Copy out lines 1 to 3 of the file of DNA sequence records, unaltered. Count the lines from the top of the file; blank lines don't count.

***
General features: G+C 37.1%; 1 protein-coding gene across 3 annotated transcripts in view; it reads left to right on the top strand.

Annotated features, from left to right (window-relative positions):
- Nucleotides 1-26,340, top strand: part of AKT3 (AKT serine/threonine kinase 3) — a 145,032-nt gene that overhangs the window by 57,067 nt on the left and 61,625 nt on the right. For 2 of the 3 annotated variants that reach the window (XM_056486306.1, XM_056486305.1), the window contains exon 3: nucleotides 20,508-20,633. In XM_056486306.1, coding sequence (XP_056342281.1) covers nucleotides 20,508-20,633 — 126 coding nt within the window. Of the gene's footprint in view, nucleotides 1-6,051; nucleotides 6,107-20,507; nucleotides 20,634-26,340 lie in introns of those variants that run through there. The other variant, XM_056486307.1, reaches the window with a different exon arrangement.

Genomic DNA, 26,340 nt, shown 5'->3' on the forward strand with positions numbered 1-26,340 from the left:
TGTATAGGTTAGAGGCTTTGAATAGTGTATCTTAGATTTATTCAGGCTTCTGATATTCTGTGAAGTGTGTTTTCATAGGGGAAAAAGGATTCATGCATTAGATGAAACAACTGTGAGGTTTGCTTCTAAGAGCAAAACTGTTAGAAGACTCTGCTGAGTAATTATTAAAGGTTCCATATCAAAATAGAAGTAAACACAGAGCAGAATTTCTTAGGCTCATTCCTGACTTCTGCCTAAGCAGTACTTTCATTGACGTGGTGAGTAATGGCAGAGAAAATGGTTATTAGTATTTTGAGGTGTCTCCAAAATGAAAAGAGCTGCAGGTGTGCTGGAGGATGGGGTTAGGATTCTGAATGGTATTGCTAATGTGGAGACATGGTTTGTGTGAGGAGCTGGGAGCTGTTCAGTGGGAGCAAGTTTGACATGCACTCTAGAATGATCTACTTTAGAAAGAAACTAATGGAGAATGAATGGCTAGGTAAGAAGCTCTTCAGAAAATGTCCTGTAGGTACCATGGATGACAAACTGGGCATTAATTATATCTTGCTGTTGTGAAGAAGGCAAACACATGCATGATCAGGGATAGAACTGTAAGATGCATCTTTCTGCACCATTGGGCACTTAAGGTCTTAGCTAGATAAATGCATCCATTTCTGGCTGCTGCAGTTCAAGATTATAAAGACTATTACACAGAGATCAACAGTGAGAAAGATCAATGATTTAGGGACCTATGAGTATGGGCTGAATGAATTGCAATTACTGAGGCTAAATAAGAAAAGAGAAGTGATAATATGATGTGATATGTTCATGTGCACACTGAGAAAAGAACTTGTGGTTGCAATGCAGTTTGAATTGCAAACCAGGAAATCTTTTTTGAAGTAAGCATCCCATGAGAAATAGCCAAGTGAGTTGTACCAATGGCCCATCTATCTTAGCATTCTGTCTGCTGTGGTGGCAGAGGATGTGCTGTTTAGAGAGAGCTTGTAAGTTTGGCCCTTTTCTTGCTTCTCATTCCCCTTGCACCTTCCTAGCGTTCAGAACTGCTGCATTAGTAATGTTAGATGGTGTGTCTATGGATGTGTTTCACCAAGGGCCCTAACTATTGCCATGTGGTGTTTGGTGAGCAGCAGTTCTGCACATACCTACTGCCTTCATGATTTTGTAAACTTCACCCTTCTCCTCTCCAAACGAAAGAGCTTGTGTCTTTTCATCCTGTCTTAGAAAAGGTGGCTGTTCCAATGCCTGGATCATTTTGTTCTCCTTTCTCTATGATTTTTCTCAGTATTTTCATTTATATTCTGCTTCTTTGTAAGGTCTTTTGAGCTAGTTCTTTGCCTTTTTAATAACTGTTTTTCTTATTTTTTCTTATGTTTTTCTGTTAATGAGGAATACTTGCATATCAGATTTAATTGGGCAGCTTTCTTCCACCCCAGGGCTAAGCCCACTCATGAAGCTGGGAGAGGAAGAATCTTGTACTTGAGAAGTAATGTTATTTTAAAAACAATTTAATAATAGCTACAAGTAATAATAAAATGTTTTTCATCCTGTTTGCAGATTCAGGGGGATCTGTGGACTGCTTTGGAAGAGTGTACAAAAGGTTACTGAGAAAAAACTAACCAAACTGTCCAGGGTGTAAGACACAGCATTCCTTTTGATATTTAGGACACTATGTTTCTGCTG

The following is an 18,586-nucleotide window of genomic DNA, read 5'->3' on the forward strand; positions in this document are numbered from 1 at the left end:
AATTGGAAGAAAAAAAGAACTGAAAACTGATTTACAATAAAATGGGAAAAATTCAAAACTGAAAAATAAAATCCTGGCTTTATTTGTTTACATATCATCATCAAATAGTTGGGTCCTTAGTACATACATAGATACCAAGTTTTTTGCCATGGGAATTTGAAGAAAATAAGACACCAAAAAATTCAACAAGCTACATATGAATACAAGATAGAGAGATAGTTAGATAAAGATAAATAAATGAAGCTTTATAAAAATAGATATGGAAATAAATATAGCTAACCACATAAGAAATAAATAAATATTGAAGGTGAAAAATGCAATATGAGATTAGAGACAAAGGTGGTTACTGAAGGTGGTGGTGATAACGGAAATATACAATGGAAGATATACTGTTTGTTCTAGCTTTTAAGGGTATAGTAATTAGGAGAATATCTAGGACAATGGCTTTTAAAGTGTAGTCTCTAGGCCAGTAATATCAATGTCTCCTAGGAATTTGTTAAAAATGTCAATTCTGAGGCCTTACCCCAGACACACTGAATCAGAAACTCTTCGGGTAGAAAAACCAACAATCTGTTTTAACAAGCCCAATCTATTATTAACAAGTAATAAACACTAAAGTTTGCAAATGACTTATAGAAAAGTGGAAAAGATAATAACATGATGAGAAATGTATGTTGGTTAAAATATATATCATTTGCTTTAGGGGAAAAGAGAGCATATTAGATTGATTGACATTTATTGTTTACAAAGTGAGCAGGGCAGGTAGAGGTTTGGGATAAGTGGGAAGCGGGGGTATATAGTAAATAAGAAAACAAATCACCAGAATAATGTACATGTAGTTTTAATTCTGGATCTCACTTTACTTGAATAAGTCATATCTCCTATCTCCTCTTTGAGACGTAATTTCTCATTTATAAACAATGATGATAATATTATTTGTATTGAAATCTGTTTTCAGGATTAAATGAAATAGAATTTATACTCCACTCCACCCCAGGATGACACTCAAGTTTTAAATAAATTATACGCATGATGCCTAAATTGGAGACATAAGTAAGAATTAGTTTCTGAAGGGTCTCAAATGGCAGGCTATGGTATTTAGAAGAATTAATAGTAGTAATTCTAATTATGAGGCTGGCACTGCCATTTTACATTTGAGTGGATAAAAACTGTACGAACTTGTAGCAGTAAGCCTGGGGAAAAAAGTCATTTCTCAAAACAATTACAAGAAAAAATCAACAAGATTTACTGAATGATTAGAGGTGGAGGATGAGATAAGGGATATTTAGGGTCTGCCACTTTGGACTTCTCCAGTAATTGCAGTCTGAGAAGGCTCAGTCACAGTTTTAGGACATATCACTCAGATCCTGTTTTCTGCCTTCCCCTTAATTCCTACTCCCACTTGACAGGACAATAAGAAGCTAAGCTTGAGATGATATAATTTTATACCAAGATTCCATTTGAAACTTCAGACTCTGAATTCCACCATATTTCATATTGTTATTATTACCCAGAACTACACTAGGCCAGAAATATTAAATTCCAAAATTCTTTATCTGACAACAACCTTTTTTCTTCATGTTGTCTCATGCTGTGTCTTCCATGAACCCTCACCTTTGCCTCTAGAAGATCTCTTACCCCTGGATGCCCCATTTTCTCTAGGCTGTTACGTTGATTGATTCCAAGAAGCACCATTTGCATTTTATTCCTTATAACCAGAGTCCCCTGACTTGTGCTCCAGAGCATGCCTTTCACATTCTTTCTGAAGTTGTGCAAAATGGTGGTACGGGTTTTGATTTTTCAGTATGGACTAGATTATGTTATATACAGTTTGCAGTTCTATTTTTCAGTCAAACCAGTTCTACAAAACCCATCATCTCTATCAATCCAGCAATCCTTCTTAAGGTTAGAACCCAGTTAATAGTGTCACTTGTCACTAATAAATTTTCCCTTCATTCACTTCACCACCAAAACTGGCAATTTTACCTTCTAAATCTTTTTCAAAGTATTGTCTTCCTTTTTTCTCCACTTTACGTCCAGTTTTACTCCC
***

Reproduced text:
General features: G+C 37.1%; 1 protein-coding gene across 3 annotated transcripts in view; it reads left to right on the top strand.

Annotated features, from left to right (window-relative positions):
- Nucleotides 1-26,340, top strand: part of AKT3 (AKT serine/threonine kinase 3) — a 145,032-nt gene that overhangs the window by 57,067 nt on the left and 61,625 nt on the right. For 2 of the 3 annotated variants that reach the window (XM_056486306.1, XM_056486305.1), the window contains exon 3: nucleotides 20,508-20,633. In XM_056486306.1, coding sequence (XP_056342281.1) covers nucleotides 20,508-20,633 — 126 coding nt within the window. Of the gene's footprint in view, nucleotides 1-6,051; nucleotides 6,107-20,507; nucleotides 20,634-26,340 lie in introns of those variants that run through there. The other variant, XM_056486307.1, reaches the window with a different exon arrangement.